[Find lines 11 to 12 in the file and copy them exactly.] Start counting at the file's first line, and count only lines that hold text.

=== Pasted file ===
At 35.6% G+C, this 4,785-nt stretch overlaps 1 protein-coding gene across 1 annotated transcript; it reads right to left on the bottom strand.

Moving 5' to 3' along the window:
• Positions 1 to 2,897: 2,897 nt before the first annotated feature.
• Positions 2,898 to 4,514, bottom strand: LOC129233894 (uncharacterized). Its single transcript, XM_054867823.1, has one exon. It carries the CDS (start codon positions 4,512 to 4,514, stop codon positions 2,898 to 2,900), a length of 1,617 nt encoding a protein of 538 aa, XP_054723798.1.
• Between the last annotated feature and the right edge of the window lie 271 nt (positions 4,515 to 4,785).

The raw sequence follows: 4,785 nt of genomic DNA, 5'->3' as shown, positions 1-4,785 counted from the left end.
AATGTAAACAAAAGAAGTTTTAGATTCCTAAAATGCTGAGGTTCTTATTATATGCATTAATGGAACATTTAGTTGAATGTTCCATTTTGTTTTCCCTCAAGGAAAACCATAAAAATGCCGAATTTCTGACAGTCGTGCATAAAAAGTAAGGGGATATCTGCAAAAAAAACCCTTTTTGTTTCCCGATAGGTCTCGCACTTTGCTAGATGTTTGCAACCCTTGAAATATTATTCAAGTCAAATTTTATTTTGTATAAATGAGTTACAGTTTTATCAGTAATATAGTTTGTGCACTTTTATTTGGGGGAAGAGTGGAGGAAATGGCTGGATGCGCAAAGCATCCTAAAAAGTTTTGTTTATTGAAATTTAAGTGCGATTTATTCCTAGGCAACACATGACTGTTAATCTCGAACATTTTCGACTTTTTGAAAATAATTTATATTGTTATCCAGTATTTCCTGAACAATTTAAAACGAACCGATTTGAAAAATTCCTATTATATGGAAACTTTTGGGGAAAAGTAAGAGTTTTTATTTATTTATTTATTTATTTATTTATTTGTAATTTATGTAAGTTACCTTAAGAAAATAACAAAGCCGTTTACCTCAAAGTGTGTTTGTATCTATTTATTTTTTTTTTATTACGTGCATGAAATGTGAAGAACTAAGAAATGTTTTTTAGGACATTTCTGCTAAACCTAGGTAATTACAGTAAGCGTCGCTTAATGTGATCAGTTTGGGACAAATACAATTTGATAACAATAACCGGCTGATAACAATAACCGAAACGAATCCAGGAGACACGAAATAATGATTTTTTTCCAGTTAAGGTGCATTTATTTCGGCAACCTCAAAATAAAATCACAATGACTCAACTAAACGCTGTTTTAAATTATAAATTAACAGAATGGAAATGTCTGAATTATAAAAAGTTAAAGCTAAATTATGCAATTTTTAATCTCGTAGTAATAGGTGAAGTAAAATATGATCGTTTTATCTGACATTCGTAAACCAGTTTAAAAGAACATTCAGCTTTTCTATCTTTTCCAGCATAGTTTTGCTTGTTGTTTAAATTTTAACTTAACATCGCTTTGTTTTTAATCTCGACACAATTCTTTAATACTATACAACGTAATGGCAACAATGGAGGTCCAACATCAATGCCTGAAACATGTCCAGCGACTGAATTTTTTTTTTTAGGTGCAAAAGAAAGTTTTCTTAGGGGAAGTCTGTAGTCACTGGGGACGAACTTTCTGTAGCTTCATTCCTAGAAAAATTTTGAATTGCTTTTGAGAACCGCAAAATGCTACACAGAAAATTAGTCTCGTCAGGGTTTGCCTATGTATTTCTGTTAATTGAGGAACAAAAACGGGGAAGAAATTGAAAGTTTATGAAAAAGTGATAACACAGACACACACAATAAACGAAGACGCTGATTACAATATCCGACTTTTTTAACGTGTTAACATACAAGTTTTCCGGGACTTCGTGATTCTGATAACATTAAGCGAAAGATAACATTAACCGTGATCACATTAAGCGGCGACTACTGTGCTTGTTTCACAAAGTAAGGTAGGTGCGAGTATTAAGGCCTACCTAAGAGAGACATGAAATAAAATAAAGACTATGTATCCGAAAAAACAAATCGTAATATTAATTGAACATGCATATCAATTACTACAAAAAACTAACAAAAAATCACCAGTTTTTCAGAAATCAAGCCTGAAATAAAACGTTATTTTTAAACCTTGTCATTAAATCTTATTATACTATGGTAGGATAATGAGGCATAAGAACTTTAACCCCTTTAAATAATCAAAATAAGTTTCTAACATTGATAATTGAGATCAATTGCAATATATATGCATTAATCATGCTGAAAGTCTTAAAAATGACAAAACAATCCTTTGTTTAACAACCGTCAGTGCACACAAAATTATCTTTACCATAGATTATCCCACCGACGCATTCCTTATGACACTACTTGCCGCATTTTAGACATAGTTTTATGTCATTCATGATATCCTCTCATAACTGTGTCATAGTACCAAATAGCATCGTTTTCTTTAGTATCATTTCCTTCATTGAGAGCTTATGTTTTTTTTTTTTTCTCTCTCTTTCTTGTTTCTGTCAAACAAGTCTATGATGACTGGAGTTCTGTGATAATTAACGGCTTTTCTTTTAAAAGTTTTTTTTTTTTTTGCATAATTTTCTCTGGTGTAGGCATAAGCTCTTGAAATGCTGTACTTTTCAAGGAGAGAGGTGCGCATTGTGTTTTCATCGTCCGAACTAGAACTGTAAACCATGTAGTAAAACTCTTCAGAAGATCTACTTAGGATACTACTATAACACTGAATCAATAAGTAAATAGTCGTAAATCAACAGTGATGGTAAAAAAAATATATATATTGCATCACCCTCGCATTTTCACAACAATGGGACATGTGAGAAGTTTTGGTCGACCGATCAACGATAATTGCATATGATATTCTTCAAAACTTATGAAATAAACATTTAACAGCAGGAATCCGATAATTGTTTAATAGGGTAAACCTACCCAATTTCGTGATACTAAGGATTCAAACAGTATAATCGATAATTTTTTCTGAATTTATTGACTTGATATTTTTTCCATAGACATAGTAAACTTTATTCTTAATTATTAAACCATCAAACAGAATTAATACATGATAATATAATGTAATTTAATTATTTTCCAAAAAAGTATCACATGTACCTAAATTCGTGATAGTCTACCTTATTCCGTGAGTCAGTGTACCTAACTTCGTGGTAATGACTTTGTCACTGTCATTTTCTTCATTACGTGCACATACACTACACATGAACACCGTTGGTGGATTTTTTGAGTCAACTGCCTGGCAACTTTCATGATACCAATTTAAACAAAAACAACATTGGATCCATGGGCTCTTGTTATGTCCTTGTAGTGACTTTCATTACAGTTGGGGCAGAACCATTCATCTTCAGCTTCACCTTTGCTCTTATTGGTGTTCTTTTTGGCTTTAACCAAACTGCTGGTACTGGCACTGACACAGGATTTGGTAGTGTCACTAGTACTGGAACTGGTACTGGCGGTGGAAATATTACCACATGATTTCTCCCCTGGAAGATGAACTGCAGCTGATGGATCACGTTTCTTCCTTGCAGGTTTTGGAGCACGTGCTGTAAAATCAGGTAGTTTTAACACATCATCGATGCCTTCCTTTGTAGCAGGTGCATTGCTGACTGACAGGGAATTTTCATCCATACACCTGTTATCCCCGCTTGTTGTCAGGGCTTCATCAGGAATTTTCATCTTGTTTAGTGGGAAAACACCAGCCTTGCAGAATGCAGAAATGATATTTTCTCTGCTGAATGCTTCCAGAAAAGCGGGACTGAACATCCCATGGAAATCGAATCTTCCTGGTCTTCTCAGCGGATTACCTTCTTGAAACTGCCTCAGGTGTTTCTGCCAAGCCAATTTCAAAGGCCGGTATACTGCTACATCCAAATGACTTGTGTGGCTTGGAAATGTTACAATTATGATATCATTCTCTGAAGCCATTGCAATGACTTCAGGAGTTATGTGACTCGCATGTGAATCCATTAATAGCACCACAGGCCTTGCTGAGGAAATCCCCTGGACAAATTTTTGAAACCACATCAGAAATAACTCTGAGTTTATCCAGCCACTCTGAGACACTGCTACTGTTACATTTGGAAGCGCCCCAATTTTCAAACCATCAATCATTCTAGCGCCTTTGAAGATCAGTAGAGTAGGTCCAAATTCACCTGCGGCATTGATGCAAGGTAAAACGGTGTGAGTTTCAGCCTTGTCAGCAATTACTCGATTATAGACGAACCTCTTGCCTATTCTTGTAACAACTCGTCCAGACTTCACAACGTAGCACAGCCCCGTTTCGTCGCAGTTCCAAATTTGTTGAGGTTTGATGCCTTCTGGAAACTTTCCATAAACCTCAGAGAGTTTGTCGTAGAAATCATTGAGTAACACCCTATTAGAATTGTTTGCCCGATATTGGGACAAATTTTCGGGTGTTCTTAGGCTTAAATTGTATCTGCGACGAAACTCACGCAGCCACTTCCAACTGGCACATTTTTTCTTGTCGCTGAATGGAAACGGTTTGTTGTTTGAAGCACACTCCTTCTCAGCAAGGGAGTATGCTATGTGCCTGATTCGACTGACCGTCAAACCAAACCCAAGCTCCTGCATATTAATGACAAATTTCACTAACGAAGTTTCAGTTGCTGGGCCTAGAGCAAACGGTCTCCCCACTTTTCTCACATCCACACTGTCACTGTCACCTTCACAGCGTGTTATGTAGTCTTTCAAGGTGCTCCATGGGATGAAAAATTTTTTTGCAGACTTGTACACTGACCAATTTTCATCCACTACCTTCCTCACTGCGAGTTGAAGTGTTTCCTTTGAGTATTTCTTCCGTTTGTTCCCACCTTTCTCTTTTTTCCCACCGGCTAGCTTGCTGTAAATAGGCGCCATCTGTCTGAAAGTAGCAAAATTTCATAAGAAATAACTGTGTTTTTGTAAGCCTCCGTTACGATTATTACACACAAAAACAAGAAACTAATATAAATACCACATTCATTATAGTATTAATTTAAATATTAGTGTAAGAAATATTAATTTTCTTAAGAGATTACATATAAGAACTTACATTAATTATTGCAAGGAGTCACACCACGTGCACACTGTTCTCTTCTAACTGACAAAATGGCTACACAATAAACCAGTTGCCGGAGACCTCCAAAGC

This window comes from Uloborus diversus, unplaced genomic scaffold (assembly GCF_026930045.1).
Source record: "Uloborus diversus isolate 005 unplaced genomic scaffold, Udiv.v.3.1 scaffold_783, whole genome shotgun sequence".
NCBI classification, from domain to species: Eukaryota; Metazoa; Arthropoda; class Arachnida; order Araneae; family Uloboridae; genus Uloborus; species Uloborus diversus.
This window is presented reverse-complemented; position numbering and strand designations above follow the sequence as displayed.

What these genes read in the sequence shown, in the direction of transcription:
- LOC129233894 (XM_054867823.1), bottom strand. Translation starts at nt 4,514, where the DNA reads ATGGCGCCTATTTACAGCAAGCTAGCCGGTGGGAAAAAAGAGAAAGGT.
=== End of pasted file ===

This window is presented reverse-complemented; position numbering and strand designations above follow the sequence as displayed.

What these genes read in the sequence shown, in the direction of transcription: